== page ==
Sheesh Scott and Bill this is a sad way to get attention have your wives and parents find a more subtle approach to name dropping

Anonymous said...

BillV == WinMe. Not sure what he's done since then. Today, BillV is responsible for fixing Vista's image. It will be good to see how that in action.

Anonymous said...

Hey Mini, I love your blog. I'm an ex-Softie, and it keeps me communicative with my Microsoft espousal unit. We watched the the videos together for that silly "Standards of Business Compliance" or whatever -- guess what -- video #3 is the blogger who gets caught blogging about stuff he shouldn't blog about.

I freaked, hoped they hadn't caught you, and dashed right out here to see if you were still here:


Guess it's just wishful thinking on their part... :)

Anonymous said...

what is classic is that good stuff like this can go on for decades impacting windows update service

What is wrong with the driver publishing story?

Anonymous said...

If you want a CEO for growth purposes and building new businesses from scratch then Robbie Bach is your CEO.

If you want a CEO for improved operations and maintaining existing businesses then Bob Muglia is your CEO.

Anonymous said...

Business and technical acumen are both important, as is having some kind of visionary insight into the future of computing, but ultimately the most important thing for the company comes down to being an advocate for the customer. That's what Steve Jobs is and that's the only reason why Apple is successful now. Whoever's in charge of Microsoft next needs to call BS on the sort of stuff that drives your grandma nuts about Windows, so that people will once again get excited and line up around the block to buy the next version.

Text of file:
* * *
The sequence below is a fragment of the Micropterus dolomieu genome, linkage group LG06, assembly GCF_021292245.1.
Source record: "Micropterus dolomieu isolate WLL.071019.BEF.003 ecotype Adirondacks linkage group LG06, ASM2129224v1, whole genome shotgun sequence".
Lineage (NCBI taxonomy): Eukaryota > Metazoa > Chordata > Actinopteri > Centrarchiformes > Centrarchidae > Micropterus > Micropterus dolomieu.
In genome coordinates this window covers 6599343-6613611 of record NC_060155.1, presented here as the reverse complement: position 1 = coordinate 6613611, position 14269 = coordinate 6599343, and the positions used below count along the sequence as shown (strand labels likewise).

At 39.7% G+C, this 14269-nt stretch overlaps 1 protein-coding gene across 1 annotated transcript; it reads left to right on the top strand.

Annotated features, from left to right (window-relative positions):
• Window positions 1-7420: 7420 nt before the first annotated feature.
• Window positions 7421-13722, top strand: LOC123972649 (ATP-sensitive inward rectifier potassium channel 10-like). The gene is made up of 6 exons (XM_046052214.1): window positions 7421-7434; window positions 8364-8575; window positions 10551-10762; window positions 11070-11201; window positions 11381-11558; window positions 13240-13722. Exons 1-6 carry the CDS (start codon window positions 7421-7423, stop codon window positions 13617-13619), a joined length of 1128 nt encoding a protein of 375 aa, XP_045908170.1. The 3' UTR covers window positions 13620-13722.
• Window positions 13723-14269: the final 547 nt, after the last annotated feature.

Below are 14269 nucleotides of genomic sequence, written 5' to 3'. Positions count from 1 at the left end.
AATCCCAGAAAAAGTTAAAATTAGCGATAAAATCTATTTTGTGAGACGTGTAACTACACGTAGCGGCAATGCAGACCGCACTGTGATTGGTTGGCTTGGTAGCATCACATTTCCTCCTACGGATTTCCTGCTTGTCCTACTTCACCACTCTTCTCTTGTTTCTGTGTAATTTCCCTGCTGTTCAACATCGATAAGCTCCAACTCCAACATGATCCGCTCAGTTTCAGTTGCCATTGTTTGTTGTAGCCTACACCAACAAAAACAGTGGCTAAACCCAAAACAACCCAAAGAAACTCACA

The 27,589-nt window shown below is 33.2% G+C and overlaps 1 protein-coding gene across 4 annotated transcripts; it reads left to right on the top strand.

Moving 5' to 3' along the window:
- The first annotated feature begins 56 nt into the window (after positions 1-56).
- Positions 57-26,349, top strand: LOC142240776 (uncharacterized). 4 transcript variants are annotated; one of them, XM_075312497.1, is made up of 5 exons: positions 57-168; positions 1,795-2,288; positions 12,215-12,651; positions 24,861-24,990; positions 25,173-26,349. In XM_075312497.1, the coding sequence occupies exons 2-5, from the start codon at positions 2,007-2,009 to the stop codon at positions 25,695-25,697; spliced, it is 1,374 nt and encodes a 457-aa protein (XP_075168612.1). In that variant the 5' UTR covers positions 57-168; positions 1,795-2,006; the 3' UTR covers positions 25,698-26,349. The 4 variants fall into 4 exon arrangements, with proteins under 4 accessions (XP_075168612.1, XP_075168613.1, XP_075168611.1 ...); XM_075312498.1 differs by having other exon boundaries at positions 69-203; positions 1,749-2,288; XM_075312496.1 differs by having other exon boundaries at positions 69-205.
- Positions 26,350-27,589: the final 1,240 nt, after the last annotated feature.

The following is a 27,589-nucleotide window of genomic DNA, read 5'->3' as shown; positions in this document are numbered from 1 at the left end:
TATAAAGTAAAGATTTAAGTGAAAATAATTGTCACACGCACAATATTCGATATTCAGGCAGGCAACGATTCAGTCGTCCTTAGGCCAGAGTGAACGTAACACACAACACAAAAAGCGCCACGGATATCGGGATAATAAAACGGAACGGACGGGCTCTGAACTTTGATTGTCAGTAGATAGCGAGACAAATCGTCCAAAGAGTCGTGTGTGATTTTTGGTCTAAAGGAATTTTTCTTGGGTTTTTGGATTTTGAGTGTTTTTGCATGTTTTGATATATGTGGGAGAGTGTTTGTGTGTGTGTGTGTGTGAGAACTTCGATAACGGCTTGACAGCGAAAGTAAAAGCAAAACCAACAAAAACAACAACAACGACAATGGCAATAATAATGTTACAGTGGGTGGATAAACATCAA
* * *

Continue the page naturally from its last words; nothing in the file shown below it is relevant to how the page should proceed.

Anonymous said...

"No one mentions Bob Muglia or Iain McDonald. Both of them come from very strong teams and the fact that they are so close to metal can be beneficial."

I was thinking Bill Laing, even with the Vista code as a base he made sure we created a kick-ass server.

I agree that Brian took the fall for Jim. Sucked.

SteveSi hasn't proved himself in Windows yet. Hi s whole "no cade names" nonsense feels like a bad sign of things to come. He feels quite a bit like Jim v 2.0 when I think about it.

Anonymous said...

Mini - which Welch book are you referring to that explains the rewards system?

Anonymous said...

The challenges in the Net is very fierce. But according to history, innovation can beat Giants. (Remember MS vs the Big Blue)

I think what MS must do is shop again for new innovative startups but don't eat it up but just let it grow naturally (company growth and brand growth). Adding it to the bureaucracy is a big mistake.
Should there be any leader in the business that is in the way of innovation then he or she must be FIRED.
When shopping new startups, negotiation skills are put up front and Bill's visionary ability must be put at all will. Visionary leaders are like fortune tellers. They can tell the future.

Anonymous said...

Such Jostling in the vacuum of space is bound to excite the electrons! Well, after reading the complete blog here, it reminded me of that scene in 'Sleeper' where all these guys are dressed up as sperm, bumping into each other trying to get somewhere, anywhere. Pan out of the wet paper bag they are all in, pan out a little more to show the crumpled up bag in a trash can, pan out a bit more to show bill gates kicked back at home and the trash can under an office nerfball hoop. To give his tosses a little weight, he soaks em in water in a bowl on his desk.